Based on an American Medical Association news article published May 14, 2020 and Sara Berg's interview with Bryant Adibe, MD, Chief Wellness Officer, Rush University Medical Center, Vice President, Rush University System for Health, Chicago, IL.
Learn how Rush University Medical Center's emotional well-being screening tool identifies COVID-19-related traumatic stress in frontline clinicians.
COVID-19 has taken a toll on physicians and other health professionals on the front lines of care. But the crisis few are talking about is the mental health and well-being of health care workers beyond the pandemic. While post-traumatic stress disorder (PTSD) is commonly linked to war veterans, this mental health condition can also be triggered by suffering or witnessing terrifying events such as a disastrous pandemic. Getting ahead of traumatic stress will be key moving forward.
“Just as we were able to level the curve with our clinical cases, so to speak, through hand-hygiene, social distancing, and by being proactive, we think if we can start early and be innovative with our approach to well-being we can also level the curve relating to psychological trauma.”
—Bryant Adibe, MD
Developing the Intervention
Dr Adibe commissioned a special Wellness Task Force to focus on well-being as the COVID-19 pandemic emerged. Five wellness task force tactics were designed to prioritize physician health, including an outlook on preventing PTSD after the pandemic ends with the development of an advanced emotional well-being screening tool.
“We know that the psychological impact is only now beginning. This is something that we have been preparing for over the past several weeks, which really was the impetus for launching the task force in the first place,” said Dr Adibe. “Just as Rush has been innovative in addressing the clinical side of COVID-19, we are also striving to be proactive in addressing the psychological impact over the long-term.”
“After a disaster like this, it takes time for people to come down from the adrenaline high and emotionally process all that they have experienced,” he said. “The literature tells us that most likely over the next several months, or longer, many people will begin to really feel some of the emotional impact of this pandemic.”
“Our job is to be prepared for that in advance and to take steps to mitigate issues that could occur without intervention,” said Dr Adibe.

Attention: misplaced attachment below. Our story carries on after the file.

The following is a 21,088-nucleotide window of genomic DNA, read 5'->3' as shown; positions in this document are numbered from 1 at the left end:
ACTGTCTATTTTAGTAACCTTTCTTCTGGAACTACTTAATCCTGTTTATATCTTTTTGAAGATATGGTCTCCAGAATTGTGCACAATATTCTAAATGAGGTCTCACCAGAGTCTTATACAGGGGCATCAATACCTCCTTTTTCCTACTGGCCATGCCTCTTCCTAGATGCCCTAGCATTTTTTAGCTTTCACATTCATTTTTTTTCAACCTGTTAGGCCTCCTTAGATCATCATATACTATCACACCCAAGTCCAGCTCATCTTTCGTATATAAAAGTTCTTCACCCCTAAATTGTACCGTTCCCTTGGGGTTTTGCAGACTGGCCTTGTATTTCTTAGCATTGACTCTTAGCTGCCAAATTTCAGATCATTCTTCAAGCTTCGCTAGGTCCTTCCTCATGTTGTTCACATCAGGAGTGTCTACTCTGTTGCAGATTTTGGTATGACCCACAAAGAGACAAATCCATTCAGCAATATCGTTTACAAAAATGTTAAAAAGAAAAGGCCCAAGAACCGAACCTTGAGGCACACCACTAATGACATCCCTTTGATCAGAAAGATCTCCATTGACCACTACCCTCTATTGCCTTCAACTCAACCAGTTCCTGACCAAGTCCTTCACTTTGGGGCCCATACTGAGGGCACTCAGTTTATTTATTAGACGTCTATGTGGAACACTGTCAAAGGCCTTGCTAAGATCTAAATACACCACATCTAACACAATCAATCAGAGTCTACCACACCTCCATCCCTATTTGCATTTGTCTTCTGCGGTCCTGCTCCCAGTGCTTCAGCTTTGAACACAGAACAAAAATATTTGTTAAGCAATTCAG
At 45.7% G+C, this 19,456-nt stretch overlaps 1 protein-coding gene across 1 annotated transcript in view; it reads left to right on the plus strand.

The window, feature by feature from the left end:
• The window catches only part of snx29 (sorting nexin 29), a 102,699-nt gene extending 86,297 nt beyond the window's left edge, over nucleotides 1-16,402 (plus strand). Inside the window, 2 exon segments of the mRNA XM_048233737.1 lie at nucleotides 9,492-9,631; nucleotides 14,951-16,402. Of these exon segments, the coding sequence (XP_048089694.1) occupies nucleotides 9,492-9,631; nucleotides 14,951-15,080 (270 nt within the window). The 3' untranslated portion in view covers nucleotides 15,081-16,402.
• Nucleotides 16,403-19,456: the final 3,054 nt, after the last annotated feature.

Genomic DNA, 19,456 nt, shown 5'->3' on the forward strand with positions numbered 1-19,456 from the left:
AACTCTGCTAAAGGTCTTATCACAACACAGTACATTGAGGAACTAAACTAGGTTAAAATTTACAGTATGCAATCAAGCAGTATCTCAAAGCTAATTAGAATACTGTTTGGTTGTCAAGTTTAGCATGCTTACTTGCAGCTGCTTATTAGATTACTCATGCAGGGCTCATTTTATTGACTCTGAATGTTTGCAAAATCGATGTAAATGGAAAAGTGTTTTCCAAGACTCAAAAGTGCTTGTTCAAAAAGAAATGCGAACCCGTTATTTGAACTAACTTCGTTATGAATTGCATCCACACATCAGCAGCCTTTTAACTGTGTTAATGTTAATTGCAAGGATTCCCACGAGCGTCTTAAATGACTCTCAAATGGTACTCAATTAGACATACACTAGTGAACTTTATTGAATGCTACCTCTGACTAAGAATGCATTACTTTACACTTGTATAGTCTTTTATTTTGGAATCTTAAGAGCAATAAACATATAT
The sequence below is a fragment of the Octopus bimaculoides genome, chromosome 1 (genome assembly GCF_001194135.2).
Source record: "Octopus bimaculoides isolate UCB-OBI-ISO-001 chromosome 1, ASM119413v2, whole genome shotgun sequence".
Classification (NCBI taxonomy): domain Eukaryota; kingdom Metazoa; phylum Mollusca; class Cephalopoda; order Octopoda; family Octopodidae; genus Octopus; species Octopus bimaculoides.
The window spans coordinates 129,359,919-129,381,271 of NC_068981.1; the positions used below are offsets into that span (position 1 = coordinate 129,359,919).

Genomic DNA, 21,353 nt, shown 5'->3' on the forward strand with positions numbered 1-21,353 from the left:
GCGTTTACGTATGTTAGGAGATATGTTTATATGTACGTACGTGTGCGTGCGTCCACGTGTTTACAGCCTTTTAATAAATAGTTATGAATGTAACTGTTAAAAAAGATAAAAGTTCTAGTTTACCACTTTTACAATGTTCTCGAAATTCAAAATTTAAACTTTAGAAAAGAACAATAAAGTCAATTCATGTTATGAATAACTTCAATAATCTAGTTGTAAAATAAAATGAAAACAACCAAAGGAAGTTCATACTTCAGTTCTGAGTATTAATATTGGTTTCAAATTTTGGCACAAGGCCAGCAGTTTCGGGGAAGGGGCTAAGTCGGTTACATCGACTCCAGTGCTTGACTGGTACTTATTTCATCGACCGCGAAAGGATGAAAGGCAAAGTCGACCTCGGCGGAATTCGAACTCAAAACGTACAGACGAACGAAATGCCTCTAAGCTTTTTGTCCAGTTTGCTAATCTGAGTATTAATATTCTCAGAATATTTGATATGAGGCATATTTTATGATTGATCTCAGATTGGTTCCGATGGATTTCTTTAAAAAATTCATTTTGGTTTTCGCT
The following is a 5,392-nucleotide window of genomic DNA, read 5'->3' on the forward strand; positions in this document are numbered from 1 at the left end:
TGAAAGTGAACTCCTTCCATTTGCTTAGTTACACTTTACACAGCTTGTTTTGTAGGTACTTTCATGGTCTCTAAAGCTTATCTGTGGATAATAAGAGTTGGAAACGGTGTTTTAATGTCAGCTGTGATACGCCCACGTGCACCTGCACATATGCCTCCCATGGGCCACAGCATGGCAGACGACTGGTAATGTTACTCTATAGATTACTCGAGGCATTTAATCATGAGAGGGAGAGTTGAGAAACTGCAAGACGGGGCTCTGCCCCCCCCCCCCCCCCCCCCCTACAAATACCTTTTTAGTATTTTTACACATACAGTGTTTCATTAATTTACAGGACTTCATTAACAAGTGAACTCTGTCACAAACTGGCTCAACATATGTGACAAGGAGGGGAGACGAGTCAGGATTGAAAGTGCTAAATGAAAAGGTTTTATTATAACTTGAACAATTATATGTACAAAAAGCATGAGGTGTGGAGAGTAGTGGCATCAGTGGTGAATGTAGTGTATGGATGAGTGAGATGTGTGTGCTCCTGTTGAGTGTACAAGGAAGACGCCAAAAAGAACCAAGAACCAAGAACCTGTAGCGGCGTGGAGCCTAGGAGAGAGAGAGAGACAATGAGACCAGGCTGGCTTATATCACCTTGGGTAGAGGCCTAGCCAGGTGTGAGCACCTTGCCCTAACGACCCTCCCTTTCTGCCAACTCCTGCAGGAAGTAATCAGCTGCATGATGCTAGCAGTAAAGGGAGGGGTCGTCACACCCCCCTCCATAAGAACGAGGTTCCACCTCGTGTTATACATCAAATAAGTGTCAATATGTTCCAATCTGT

Identifying PTSD Therapies
To identify acute and chronic stress disorders, including PTSD, an advanced emotional well-being screening tool was developed. Originally designed for military personnel returning from deployment, this tool has been adapted for health care workers on the front lines of the COVID-19 pandemic. The broad dissemination of the tool will have a special focus on clinical areas most directly impacted by the pandemic.
“We are working closely with the clinical experts in our Road Home Program, which is a federally-funded initiative to assist veterans who are transitioning from active duty back into civilian life,” said Dr Adibe.
The tool is being deployed over the next few weeks as a way to assess the emotional well-being of those on the front lines of COVID-19 care. “It's not just the identification of pathology or emerging issues,” said Dr Adibe. “Embedded within it are tailored therapeutic interventions.”
As physicians and other health professionals complete the survey, “it recommends, based on the answers that you've input, evidence-based interventions, which can be shared directly with an experienced therapist, in order to treat any underlying issues that may have been identified as part of the screening,” he said. “Treatment and intervention are really important components, particularly now as we look at the downstream impact of COVID-19.”
“We have a number of therapists available on-site, and remotely, with extensive experience working with our veterans, patients, and others following traumatic events,” he said.
Getting Ahead of the Problem
Many health professionals worry they will get sick and infect others, which has caused many to self-isolate to keep their families safe after providing COVID-19 care. It can weigh heavy on mental health, potentially leading to long-term consequences after the pandemic. The tool will work to provide care for these individuals proactively.
“There will be significant downstream impacts when you have a pandemic of this scope.” said Dr Adibe. “One of the largest of these is the psychic trauma or the psychological impact, which can be widespread. That can include things like substance misuse, exhaustion, burnout, and acute and chronic stress disorders.”
“Some of the conceptual frameworks that experts have developed during this timeframe show the reverse surge, as I call it, now starting to pick up and accumulate as we look to the weeks and months ahead of us,” said Dr Adibe. “Our job at this state is to identify those segments of our population who may be disproportionately impacted and provide interventions to mitigate long-term effects.
“That is identifying, preparing, and addressing the reverse surge before it gets here,” he said. “That's really what's driving a lot of our work. We want to ensure that those who need help the most can get it; quickly, consistently, and without fear of stigma.”